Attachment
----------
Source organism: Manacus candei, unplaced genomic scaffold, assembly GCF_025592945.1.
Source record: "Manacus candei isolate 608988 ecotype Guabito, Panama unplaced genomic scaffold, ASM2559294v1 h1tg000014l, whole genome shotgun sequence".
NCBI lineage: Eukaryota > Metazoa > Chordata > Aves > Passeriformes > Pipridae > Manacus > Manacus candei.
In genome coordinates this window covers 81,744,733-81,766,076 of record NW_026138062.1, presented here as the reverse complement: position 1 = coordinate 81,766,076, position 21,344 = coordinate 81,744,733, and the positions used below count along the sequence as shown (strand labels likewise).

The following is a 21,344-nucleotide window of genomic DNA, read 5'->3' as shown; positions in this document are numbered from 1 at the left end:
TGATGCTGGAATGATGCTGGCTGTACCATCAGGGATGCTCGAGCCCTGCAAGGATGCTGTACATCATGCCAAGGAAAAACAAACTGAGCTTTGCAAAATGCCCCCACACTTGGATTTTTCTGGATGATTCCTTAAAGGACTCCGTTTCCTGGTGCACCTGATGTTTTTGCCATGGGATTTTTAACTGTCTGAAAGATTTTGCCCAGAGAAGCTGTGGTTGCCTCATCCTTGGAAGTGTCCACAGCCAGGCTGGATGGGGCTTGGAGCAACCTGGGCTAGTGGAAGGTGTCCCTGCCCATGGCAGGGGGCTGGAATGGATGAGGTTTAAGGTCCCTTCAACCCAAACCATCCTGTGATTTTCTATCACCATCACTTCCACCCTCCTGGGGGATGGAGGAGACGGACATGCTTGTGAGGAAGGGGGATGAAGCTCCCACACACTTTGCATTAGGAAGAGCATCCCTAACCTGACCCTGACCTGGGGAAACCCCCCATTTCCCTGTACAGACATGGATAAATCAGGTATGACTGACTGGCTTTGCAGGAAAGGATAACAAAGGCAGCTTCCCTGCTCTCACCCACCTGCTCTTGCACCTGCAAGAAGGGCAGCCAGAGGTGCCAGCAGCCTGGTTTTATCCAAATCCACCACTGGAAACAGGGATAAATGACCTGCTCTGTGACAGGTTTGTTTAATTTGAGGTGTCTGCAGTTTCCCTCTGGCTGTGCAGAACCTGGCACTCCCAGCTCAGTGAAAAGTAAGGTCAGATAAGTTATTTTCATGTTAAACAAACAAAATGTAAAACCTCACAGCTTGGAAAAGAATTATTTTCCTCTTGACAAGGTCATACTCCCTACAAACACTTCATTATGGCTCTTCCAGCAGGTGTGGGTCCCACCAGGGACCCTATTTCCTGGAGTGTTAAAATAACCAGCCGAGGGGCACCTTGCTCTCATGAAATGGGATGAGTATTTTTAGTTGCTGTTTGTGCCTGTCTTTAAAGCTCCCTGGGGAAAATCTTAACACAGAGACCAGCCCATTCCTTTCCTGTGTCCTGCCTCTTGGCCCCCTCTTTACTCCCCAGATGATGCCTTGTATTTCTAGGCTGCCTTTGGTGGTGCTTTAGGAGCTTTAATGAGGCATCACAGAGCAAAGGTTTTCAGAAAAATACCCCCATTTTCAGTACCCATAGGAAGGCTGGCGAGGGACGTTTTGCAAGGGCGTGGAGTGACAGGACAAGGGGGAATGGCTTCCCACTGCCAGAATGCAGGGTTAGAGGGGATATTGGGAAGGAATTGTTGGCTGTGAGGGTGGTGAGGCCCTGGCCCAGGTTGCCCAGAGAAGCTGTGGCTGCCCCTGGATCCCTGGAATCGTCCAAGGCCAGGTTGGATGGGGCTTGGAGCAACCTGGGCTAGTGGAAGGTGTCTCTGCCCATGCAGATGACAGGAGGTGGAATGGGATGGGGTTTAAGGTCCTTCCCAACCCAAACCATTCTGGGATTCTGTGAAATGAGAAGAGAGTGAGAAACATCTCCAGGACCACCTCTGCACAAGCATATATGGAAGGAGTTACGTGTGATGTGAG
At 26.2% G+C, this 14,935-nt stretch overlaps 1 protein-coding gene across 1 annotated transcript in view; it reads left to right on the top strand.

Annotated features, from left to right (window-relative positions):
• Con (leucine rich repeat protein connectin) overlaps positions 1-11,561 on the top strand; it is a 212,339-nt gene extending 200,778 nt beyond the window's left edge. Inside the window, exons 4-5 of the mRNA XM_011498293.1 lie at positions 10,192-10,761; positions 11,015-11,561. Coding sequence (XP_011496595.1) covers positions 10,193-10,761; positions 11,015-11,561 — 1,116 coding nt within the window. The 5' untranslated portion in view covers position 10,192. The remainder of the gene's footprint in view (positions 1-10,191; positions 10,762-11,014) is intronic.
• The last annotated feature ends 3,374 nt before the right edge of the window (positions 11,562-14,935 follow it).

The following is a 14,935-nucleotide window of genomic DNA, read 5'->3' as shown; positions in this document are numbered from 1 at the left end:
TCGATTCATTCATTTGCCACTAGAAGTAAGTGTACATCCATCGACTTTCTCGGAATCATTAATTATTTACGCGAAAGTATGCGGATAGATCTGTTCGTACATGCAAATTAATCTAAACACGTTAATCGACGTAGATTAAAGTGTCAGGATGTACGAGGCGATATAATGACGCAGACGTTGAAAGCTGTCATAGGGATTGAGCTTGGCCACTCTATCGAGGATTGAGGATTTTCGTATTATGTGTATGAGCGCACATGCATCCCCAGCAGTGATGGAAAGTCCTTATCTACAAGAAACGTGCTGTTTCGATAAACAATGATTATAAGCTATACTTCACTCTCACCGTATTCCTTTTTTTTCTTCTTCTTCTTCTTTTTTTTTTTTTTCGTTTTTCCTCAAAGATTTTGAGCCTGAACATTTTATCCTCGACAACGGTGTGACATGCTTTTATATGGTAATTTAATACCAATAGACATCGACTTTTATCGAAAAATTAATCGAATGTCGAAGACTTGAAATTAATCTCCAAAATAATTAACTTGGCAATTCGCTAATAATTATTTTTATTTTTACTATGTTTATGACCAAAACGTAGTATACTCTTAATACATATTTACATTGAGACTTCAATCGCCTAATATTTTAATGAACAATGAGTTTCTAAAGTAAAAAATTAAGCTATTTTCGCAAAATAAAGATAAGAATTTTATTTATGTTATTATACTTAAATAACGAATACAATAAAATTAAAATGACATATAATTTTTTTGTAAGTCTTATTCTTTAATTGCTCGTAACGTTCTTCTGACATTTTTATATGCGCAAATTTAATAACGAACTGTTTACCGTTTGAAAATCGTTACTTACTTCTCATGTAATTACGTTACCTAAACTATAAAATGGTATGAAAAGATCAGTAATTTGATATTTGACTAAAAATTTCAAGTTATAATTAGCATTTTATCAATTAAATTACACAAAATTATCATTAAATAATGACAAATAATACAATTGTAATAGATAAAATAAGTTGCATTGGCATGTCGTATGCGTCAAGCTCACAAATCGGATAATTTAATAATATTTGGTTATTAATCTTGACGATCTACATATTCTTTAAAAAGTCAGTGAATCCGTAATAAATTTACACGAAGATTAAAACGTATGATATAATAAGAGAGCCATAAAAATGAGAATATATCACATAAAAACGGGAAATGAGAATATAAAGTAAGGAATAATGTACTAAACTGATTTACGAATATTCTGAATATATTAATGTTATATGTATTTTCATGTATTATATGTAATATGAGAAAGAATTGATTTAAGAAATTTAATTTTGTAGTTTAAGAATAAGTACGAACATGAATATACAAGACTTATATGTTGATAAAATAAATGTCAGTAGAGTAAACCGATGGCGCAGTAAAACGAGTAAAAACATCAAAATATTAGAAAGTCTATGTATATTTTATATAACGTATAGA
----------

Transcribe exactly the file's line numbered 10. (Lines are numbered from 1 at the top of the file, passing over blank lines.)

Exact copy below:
• The last annotated feature ends 3,374 nt before the right edge of the window (positions 11,562-14,935 follow it).